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Corn, soy, wheat sag as traders reduce risk in new year

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CHICAGO — Chicago Board of Trade grain and soybean futures stumbled on Tuesday in “risk-off” trading amid spillover pressure from losses in other markets and gains in the U.S. dollar, analysts said.

Oil prices also tumbled while U.S. stocks struggled. Gains in the dollar, which was headed for its largest one-day rise in over three months, made U.S. farm products look less attractive to importers.

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“It’s a negative overall market today,” said Matt Wiegand, commodity broker for FuturesOne. “It’s a risk-off start to the year.”

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The most-active CBOT soybean contract was down 31 cents at $14.93 a bushel by 11:45 a.m. CST (1745 GMT). Corn was down 9 cents at $6.69-1/2 a bushel, while wheat dropped 20-3/4 cents to $7.71-1/4 a bushel at the CBOT.

The markets pulled back after posting annual gains in 2022.

Better-than-expected rains over the weekend in dry areas of Argentina, the world’s largest exporter of soyoil and soymeal, contributed to weakness in agricultural futures, analysts said. But brokers said the weather remained a “mixed bag” because conditions are expected to turn drier again.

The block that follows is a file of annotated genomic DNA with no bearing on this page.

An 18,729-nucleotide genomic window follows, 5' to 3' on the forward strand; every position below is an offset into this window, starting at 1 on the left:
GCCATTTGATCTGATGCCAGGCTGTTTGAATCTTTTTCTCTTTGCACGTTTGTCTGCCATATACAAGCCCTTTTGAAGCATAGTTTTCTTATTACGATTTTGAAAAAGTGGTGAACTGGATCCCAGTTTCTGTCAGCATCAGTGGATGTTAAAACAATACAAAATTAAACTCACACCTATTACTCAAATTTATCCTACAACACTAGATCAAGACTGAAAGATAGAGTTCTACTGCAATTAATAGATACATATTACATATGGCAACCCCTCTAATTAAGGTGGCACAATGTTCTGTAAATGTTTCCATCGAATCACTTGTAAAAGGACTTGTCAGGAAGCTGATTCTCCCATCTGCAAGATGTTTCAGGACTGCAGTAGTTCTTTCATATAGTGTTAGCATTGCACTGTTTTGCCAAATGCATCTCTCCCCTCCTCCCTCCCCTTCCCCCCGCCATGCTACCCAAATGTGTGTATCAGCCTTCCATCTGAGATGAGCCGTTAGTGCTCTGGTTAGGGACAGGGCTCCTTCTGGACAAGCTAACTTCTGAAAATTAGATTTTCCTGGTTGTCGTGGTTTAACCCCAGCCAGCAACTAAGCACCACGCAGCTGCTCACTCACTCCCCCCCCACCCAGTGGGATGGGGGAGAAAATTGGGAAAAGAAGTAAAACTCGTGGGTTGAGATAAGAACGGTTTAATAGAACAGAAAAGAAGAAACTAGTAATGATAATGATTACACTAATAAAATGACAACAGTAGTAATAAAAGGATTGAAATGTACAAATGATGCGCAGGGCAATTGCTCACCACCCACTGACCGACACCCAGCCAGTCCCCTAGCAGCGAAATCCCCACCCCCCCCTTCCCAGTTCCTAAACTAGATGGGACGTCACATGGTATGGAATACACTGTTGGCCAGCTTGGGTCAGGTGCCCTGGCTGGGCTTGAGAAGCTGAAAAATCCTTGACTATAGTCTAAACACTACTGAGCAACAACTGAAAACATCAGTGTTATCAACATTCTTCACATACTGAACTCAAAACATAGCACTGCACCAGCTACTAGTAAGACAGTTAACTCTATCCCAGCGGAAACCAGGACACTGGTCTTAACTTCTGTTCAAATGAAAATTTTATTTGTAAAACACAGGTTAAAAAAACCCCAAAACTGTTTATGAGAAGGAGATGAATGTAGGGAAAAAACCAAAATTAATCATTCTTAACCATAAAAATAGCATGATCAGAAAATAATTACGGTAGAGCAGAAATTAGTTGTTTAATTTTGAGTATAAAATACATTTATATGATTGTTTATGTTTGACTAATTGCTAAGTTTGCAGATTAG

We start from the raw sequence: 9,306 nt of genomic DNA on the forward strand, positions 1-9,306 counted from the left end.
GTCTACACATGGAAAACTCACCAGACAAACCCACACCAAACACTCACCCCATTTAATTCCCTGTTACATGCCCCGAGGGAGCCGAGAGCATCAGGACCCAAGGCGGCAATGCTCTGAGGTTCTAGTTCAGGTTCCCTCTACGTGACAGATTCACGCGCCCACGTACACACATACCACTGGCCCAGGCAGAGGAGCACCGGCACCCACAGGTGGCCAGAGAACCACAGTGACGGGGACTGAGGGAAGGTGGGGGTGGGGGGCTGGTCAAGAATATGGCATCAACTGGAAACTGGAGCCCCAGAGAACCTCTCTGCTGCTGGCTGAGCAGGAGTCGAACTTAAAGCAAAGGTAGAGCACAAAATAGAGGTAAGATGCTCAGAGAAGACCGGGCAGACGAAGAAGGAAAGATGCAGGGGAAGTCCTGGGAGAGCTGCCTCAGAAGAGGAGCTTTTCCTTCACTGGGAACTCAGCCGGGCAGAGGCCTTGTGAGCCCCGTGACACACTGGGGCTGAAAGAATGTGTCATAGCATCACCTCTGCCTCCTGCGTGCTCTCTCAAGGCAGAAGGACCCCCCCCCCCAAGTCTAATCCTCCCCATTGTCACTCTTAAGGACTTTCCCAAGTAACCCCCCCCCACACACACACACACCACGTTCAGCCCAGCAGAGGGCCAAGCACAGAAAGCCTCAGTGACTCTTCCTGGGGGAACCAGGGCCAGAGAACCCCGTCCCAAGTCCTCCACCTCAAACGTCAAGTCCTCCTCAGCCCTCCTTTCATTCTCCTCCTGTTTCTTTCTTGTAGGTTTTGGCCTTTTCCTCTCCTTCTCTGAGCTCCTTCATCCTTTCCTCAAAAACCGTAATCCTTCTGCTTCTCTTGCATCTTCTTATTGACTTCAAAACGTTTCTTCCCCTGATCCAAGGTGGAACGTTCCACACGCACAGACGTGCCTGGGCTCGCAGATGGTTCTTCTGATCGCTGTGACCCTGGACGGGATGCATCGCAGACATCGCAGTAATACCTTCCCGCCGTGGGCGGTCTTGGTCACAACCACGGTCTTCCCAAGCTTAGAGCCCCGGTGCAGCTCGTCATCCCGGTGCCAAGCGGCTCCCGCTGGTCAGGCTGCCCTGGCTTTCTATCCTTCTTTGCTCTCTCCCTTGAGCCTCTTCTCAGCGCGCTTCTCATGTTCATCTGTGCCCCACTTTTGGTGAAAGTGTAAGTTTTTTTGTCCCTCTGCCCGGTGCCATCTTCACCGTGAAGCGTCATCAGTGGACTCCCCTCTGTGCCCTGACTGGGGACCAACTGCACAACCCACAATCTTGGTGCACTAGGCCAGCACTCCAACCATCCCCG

Crop stress in northern and eastern Argentina will rebuild to about 60% of the soy and corn area from just under half, Commodity Weather Group said.

“It seems like they get some relief, and then above-normal temperatures,” Wiegand said.

In other news, weekly U.S. grain export inspections were considered somewhat disappointing, traders said.

The U.S. Department of Agriculture reported inspections in the week ended Dec. 29 were 85,672 tonnes for wheat; 667,010 tonnes for corn; and 1.46 million tonnes for soybeans. Analysts surveyed by Reuters were expecting 250,000 tonnes to 450,000 tonnes for wheat; 650,000 tonnes to 900,000 tonnes for corn; and 1.5 million to 1.865 million tonnes for soybeans. (Reporting by Tom Polansek; Editing by Paul Simao)



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